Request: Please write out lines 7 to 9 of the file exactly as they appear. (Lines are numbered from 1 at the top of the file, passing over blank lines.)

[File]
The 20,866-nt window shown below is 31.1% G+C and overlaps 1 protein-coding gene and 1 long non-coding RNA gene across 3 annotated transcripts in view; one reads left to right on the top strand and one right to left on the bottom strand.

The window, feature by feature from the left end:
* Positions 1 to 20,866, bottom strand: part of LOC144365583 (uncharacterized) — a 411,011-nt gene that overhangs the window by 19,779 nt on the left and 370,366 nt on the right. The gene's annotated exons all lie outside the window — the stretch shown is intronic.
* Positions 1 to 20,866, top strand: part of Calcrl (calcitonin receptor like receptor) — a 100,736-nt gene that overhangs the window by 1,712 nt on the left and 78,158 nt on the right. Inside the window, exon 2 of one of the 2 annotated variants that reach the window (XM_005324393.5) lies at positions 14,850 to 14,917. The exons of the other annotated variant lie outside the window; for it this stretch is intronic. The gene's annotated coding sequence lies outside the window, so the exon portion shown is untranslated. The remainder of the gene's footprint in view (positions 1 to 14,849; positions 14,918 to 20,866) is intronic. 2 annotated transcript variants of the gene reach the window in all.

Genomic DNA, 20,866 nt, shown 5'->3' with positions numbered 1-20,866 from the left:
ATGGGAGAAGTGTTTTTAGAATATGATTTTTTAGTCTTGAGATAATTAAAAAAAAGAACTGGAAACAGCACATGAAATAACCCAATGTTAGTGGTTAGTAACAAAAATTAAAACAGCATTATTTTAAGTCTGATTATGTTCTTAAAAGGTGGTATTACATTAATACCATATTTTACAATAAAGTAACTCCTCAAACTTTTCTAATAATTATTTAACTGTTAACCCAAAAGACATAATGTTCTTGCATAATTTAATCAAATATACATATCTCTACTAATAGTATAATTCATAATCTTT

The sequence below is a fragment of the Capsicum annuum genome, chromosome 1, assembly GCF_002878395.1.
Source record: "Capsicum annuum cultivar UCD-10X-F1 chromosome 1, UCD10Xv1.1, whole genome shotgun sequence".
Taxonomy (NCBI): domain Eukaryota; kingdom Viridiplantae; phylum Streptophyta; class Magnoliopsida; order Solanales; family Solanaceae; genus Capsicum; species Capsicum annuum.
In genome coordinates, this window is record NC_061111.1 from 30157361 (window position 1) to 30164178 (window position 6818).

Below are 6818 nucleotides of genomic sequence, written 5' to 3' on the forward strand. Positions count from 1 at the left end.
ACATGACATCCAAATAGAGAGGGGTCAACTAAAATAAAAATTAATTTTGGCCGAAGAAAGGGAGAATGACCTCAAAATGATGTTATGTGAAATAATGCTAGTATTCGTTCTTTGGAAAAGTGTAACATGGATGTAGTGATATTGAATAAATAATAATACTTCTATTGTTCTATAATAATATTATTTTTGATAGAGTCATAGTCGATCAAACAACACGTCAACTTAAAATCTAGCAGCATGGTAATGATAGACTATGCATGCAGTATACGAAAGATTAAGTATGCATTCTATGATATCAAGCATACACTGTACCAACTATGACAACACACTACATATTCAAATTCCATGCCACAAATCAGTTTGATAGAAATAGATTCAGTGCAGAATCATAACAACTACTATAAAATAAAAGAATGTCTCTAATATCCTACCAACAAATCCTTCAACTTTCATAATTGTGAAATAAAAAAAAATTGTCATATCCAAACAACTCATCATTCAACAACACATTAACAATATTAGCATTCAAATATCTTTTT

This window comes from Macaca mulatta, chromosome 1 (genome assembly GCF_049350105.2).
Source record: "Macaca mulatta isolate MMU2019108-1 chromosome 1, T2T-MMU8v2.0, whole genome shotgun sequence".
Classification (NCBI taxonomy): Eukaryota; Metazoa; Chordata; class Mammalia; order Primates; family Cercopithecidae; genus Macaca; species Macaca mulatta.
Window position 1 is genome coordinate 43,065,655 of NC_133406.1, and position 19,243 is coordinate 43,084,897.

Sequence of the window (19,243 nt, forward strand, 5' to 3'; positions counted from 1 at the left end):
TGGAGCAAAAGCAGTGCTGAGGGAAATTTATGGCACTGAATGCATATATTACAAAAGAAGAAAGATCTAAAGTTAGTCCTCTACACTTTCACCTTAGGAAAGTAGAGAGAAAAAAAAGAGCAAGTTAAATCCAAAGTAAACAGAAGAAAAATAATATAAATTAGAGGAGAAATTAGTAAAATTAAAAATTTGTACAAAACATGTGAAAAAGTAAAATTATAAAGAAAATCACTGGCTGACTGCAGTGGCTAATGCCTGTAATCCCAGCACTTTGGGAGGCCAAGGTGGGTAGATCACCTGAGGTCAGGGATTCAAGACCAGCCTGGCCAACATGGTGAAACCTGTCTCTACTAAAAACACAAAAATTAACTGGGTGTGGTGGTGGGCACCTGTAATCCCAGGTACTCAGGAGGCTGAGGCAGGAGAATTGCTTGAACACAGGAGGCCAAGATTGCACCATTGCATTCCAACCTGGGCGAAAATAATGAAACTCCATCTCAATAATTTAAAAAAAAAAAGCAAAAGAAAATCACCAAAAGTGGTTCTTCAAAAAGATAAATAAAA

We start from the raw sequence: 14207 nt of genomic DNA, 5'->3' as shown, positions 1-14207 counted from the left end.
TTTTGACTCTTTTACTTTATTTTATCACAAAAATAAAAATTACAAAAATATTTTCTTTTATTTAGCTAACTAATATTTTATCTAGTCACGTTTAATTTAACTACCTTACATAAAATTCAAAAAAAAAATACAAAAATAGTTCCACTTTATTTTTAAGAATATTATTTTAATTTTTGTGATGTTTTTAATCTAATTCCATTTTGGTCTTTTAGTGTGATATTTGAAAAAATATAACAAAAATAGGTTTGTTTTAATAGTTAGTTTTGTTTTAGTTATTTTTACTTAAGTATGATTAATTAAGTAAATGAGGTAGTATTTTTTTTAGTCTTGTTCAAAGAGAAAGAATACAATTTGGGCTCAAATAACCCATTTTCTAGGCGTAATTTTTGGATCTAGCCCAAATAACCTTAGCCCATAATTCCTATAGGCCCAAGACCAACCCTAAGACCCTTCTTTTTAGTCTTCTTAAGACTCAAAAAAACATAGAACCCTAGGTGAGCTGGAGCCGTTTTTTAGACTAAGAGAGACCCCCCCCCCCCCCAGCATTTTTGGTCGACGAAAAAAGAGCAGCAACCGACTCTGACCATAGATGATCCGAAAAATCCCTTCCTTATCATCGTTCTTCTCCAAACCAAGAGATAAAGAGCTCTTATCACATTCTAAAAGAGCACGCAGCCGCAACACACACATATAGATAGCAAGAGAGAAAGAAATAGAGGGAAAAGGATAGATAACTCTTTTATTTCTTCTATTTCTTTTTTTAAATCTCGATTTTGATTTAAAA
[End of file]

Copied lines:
The sequence below is a fragment of the Capsicum annuum genome, chromosome 1, assembly GCF_002878395.1.
Source record: "Capsicum annuum cultivar UCD-10X-F1 chromosome 1, UCD10Xv1.1, whole genome shotgun sequence".
Taxonomy (NCBI): domain Eukaryota; kingdom Viridiplantae; phylum Streptophyta; class Magnoliopsida; order Solanales; family Solanaceae; genus Capsicum; species Capsicum annuum.